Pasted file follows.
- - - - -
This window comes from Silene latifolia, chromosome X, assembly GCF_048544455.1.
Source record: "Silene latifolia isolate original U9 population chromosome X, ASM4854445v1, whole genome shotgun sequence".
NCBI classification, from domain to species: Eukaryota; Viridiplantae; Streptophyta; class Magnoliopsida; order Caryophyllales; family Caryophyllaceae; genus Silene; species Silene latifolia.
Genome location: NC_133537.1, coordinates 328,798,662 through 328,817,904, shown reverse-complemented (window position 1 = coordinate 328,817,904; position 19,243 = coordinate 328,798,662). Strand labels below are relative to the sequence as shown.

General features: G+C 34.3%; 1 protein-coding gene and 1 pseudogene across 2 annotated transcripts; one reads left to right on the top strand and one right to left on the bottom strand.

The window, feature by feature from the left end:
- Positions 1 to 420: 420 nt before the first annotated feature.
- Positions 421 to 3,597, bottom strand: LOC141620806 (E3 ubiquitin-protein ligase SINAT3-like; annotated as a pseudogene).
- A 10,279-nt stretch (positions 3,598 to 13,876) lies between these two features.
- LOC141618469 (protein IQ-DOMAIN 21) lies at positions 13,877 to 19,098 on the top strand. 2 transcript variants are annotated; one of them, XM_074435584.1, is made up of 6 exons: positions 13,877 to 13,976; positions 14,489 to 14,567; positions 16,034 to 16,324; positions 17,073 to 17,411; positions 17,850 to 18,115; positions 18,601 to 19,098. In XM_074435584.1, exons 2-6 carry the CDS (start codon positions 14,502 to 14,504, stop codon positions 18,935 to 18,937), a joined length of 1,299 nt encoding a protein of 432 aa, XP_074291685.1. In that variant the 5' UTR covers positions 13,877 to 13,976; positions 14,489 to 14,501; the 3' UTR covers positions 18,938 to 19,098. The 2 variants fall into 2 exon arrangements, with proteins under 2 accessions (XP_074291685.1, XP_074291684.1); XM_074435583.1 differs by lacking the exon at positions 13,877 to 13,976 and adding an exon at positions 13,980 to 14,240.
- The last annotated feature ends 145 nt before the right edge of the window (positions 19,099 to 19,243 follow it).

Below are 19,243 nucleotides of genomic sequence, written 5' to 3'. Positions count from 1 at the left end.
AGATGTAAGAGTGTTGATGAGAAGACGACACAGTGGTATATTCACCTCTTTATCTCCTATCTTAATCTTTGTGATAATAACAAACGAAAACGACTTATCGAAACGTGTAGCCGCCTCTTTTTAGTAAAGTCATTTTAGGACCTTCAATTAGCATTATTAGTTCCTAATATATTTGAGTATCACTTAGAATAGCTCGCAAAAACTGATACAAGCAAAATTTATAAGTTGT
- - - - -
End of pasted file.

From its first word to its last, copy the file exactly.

This window comes from Silene latifolia, chromosome X, assembly GCF_048544455.1.
Source record: "Silene latifolia isolate original U9 population chromosome X, ASM4854445v1, whole genome shotgun sequence".
NCBI classification, from domain to species: Eukaryota; Viridiplantae; Streptophyta; class Magnoliopsida; order Caryophyllales; family Caryophyllaceae; genus Silene; species Silene latifolia.
Genome location: NC_133537.1, coordinates 328,798,662 through 328,817,904, shown reverse-complemented (window position 1 = coordinate 328,817,904; position 19,243 = coordinate 328,798,662). Strand labels below are relative to the sequence as shown.

General features: G+C 34.3%; 1 protein-coding gene and 1 pseudogene across 2 annotated transcripts; one reads left to right on the top strand and one right to left on the bottom strand.

The window, feature by feature from the left end:
- Positions 1 to 420: 420 nt before the first annotated feature.
- Positions 421 to 3,597, bottom strand: LOC141620806 (E3 ubiquitin-protein ligase SINAT3-like; annotated as a pseudogene).
- A 10,279-nt stretch (positions 3,598 to 13,876) lies between these two features.
- LOC141618469 (protein IQ-DOMAIN 21) lies at positions 13,877 to 19,098 on the top strand. 2 transcript variants are annotated; one of them, XM_074435584.1, is made up of 6 exons: positions 13,877 to 13,976; positions 14,489 to 14,567; positions 16,034 to 16,324; positions 17,073 to 17,411; positions 17,850 to 18,115; positions 18,601 to 19,098. In XM_074435584.1, exons 2-6 carry the CDS (start codon positions 14,502 to 14,504, stop codon positions 18,935 to 18,937), a joined length of 1,299 nt encoding a protein of 432 aa, XP_074291685.1. In that variant the 5' UTR covers positions 13,877 to 13,976; positions 14,489 to 14,501; the 3' UTR covers positions 18,938 to 19,098. The 2 variants fall into 2 exon arrangements, with proteins under 2 accessions (XP_074291685.1, XP_074291684.1); XM_074435583.1 differs by lacking the exon at positions 13,877 to 13,976 and adding an exon at positions 13,980 to 14,240.
- The last annotated feature ends 145 nt before the right edge of the window (positions 19,099 to 19,243 follow it).

Below are 19,243 nucleotides of genomic sequence, written 5' to 3'. Positions count from 1 at the left end.
AGATGTAAGAGTGTTGATGAGAAGACGACACAGTGGTATATTCACCTCTTTATCTCCTATCTTAATCTTTGTGATAATAACAAACGAAAACGACTTATCGAAACGTGTAGCCGCCTCTTTTTAGTAAAGTCATTTTAGGACCTTCAATTAGCATTATTAGTTCCTAATATATTTGAGTATCACTTAGAATAGCTCGCAAAAACTGATACAAGCAAAATTTATAAGTTGT